Since I didn’t actually need anything from the store, I put two drinks into the bag and walked toward the exit. The sixth and final store associate thanked me for coming in as I departed through the turnstile.
The store does have a restroom, but you have to look up the locked door code on your Amazon Go app before you can use it. Luckily, there is a charging station for your phone next to it.
As I exited the store, I looked at my app for my receipt to make sure I got charged for my actual purchases. It said “processing.” It continued to say “processing” for the next 20 minutes as I walked back to my hotel, until it finally posted a receipt.
It was correct.
Wasn’t all of the hype of this place that it was going to eliminate the need for customer-facing retail workers? If that were true, it certainly wouldn’t have had twice as many of them working there as I had ever seen at similar convenience stores.
As I thought more about it, I realized that one noticeable difference is that I actually interacted with the store associates. They didn’t have my Prime account history pulled up on a mobile device to offer me items they know that I regularly purchase, but they certainly could have. And the app could’ve asked me a simple yes or no question as I swiped in to see if I was interested in that interaction or if I preferred to be left alone.
This potential seems to me the most powerful thing about the concept.
Couldn’t other retailers, like my favorite clothing store, do this? Could they give me the option to self-identify upon entering, leverage technology to make recommendations, and serve that information up to store associates so that they could actually offer and sell me something, instead of waiting for me to buy it? Do they know me well enough? Do they keep a record of all of my orders like I know Amazon does?
The genius part of Amazon Go is that redundant processes were eliminated and resources have been reallocated to the store to create opportunities to improve the customer experience. The potential here, to revamp the transition from the digital experience to the in-store experience, isn’t something Amazon has a lock on. It’s possible within technology that’s available to retailers right now.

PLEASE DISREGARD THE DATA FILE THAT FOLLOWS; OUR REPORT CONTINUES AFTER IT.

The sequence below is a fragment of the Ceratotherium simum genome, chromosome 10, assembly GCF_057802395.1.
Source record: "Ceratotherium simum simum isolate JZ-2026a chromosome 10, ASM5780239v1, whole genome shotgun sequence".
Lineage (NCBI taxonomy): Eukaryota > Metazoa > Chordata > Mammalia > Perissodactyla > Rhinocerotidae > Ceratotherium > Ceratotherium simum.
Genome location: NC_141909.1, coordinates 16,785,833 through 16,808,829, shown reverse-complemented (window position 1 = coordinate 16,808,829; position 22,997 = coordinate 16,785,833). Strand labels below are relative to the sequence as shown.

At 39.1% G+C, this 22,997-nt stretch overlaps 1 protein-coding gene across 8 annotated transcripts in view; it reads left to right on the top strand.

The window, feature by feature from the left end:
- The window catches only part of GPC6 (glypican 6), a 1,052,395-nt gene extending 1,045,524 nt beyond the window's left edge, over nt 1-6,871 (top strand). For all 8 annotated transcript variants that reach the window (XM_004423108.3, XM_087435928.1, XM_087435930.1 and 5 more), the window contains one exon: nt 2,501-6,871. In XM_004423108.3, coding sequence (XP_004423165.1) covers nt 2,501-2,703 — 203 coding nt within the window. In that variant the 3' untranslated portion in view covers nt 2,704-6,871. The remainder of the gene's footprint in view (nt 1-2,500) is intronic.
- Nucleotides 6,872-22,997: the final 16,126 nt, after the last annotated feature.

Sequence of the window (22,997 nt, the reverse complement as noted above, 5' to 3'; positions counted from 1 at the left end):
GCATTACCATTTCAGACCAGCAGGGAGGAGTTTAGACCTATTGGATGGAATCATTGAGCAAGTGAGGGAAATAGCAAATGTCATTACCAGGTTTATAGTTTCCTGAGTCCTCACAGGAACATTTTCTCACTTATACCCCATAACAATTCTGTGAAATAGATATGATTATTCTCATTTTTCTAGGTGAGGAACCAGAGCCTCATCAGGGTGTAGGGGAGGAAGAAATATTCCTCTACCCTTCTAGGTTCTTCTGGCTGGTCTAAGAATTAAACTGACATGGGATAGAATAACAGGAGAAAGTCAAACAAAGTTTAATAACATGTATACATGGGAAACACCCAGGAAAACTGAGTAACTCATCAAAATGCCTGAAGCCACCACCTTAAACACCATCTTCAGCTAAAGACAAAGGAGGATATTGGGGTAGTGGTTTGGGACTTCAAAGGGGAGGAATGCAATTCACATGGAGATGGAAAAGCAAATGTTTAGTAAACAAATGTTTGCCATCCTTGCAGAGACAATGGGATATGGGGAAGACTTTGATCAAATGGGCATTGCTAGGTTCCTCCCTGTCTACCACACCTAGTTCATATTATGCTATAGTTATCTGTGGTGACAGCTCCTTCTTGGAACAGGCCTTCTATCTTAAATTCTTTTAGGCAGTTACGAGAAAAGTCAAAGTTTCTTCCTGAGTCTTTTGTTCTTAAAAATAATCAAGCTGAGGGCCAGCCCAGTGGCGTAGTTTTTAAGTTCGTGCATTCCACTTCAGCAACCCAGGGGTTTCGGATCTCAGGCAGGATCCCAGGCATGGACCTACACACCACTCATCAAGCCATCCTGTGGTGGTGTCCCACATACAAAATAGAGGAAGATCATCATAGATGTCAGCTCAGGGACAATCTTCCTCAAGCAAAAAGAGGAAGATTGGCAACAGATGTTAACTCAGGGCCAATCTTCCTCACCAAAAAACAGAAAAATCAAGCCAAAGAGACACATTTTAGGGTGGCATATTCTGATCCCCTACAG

Retailers who want to leverage the model put forth by Amazon Go need to think past the elimination of their work force and see the potential to actually increase their sales and margin integrity by knowing who I am and giving me what I want. I don’t want someone else’s great experience - I want my great experience, between me and that brand.
I’ve been shopping for a long time. Thousands of dollars and a zillion rewards points later, isn’t it time the brands that I love show me some love in return, in the form of personalization?
Amazon has already proven that I’m willing to pay more for it - $129 a year for that subscription service. I will download the app and give my preferences; I just want it to work - and to offer me a seamless experience, where technology helps instead of getting in the way. Amazon Go might change the retail world in the future, but not in the way that seems most feared. Awesome customer experience isn’t dead, but mediocre experience might be terminal.
How can you leverage technology to offer great personalization in your stores?